Weerakkody 2008 states that “ethics are widely agreed upon moral principles about what is right and wrong” and that “ethical research ensures that the researcher is doing the right thing: by the project, participants and society at large and the environment.” It’s a topic with lots of blurred lines as it is highly subjective; different people will have different ideas and standards about what is right/wrong, acceptable/unacceptable yet we need to abide by this jigsaw puzzle of rules and regulations to peacefully coexist with others. Moral development occurs all throughout life ethical norms are so ubiquitous that one might be tempted to regard them as simple common sense. On the other hand, if morality were nothing more than common sense, then why are there so many ethical disputes and issues in our society?
Because of this blurred line between personal views, formal ethics guidelines are established and maintained to safeguard the interest of all parties involved by organisations and government such as Institutional Review Boards, Human Research Ethics Committees, professional Codes of Ethics and Codes of Professional Behaviour.
Why be ethical when researching you ask?
- Being morally appropriate promotes the aims of research – against the fabrication, falsifying, or misrepresenting of research data and for the promotion of truth, knowledge and avoidance of error.
- Unethical behaviour can adversely affect research results by alienating participations that then become reluctant to participate. Unethical research also reflects badly on individuals, businesses and professions.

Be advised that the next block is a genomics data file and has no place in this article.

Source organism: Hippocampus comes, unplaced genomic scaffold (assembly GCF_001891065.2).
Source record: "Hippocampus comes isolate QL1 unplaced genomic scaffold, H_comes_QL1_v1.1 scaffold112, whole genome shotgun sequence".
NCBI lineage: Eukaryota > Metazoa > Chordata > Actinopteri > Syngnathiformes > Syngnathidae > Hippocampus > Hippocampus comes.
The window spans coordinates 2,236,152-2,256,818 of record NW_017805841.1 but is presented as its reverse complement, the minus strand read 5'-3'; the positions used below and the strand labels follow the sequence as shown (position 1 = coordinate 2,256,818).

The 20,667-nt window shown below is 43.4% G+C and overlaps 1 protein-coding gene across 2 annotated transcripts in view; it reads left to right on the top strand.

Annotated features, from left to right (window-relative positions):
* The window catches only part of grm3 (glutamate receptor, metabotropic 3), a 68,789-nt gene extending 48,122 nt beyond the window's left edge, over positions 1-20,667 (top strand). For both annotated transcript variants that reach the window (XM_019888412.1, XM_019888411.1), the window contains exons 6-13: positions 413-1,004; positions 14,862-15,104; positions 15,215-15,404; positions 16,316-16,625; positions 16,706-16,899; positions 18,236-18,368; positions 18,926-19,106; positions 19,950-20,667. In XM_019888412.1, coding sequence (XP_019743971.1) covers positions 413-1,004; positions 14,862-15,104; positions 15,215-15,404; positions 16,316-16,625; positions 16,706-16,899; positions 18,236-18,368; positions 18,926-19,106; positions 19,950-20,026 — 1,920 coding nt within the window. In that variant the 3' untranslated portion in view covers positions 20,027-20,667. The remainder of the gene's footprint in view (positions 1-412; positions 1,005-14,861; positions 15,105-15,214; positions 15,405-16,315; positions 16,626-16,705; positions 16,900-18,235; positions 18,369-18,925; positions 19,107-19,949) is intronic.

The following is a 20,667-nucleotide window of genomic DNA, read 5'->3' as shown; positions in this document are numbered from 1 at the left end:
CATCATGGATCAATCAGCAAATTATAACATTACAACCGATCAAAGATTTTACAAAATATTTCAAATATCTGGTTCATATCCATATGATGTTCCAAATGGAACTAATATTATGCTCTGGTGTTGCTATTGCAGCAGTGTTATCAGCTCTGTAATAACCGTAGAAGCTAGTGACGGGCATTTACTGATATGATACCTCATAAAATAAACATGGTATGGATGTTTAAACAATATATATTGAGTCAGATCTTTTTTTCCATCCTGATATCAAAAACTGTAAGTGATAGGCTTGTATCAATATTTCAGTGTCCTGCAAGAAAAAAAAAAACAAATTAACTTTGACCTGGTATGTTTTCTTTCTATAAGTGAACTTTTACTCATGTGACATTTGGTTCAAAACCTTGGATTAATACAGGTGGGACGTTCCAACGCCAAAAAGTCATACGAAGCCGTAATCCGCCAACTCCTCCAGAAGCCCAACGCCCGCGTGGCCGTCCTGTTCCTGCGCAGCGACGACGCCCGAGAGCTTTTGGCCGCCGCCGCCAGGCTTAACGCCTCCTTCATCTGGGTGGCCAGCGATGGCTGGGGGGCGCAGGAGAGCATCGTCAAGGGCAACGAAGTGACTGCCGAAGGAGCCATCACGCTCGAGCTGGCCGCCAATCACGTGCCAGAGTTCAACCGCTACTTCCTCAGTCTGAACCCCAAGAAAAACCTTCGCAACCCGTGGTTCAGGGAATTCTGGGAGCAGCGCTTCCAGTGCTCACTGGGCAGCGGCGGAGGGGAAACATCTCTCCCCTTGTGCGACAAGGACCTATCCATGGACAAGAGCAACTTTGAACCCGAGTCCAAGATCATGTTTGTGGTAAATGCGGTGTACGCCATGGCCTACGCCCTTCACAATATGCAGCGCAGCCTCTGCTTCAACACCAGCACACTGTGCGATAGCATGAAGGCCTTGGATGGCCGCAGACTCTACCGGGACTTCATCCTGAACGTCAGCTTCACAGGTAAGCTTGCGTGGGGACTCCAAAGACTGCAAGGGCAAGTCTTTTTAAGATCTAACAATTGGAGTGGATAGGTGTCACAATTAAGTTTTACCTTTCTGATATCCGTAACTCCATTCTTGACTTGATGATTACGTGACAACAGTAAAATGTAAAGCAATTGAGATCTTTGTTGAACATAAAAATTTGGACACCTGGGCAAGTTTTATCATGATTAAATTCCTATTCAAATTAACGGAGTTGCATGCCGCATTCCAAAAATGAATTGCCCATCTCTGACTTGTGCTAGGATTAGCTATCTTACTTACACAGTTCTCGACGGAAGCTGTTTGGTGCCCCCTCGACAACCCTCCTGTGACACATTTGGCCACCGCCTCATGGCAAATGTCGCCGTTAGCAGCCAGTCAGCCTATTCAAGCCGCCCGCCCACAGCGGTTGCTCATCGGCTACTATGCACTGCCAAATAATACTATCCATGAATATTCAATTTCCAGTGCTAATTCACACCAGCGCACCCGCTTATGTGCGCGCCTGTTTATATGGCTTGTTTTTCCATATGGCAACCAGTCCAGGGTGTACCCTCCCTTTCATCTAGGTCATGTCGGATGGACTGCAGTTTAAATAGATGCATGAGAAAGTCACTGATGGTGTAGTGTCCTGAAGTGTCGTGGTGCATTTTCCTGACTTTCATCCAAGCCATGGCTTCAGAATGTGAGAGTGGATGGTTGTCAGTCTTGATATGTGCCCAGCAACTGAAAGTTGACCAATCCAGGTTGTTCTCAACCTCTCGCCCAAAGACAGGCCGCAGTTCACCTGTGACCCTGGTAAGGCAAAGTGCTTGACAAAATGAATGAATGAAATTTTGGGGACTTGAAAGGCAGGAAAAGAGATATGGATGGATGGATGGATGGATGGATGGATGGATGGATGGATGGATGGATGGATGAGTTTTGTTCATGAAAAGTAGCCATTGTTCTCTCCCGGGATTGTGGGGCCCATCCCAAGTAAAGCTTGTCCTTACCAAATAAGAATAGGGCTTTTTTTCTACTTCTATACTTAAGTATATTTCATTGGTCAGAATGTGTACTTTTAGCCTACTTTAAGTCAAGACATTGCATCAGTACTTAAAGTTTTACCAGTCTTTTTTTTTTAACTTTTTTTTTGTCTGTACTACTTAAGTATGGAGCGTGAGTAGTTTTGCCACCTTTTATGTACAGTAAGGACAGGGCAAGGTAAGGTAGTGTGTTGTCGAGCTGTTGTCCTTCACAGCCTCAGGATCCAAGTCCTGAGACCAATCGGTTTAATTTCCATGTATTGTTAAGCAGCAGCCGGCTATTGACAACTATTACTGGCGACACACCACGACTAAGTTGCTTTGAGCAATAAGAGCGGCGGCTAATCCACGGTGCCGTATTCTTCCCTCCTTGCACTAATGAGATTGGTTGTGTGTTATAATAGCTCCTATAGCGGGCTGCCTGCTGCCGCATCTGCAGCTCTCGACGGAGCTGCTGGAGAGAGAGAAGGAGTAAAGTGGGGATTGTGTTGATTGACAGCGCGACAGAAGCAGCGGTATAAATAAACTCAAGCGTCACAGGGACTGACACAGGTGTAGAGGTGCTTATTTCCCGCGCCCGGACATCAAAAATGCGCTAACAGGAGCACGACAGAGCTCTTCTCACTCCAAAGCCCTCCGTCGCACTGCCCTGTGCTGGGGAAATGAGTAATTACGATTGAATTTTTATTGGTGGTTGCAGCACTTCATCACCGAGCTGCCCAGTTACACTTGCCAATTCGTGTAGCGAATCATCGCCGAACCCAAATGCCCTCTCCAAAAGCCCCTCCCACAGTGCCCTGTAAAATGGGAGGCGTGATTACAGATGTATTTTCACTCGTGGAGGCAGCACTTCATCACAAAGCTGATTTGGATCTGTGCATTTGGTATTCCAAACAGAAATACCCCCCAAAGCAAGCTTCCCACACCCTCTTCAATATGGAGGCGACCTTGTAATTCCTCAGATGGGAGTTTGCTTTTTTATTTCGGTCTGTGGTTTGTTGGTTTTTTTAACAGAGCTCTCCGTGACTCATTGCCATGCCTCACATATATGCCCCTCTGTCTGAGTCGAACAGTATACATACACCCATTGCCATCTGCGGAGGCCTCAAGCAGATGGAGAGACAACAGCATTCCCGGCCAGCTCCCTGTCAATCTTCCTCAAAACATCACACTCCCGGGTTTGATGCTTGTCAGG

- Research often involves a great deal of cooperation and coordination among many different people in different disciplines and institutions. Ethical standards promote thevalues that are essential to collaborative work, such as trust, accountability, mutual respect, and fairness.
- Ethics ensure that researchers can be held accountable to the public – the project should never negatively harm in anyway participants, society at large and the environment.
- Many of the norms of research promote a variety of other important moral and social values, such as social responsibility, human rights and animal welfare, compliance with the law, and health and safety. Ethical faults in research can significantly harm human and animal subjects, students, and the public(Sales and Folkman 2000).
And because when it comes down to it, it’s just the right thing to do.
Ethics should be applied to the entire research process, from the research design, data collection and analysis to reporting and publication.
There are four main ethical principles for research (Weerakkody 2008):
Autonomy – researchers and participants respect the rights/values/decisions of other people and participants are able to exercise self-determination and give consent after being informed of the characteristics of the research.
Non-Maleficence – no intentional harm will be inflicted on another
Beneficence – the removal of existing harms and discussion of benefits for others – must weigh potential benefits against harmful risks and to be used complementary to non-maleficence
Justice – people should be treated equitably and benefits of research should be shared with all who qualify (participants and the public alike)
Sales, B. D., & Folkman, S. E. (2000), ‘Ethics in research with human participants’, American Psychological Association
Weerakkody, N. D. (2008), ‘Research ethics in media and communication’, in Research Methods for Media and Communications, Oxford University Press Australia and New Zealand, South Melbourne, Vic., pp. 73-91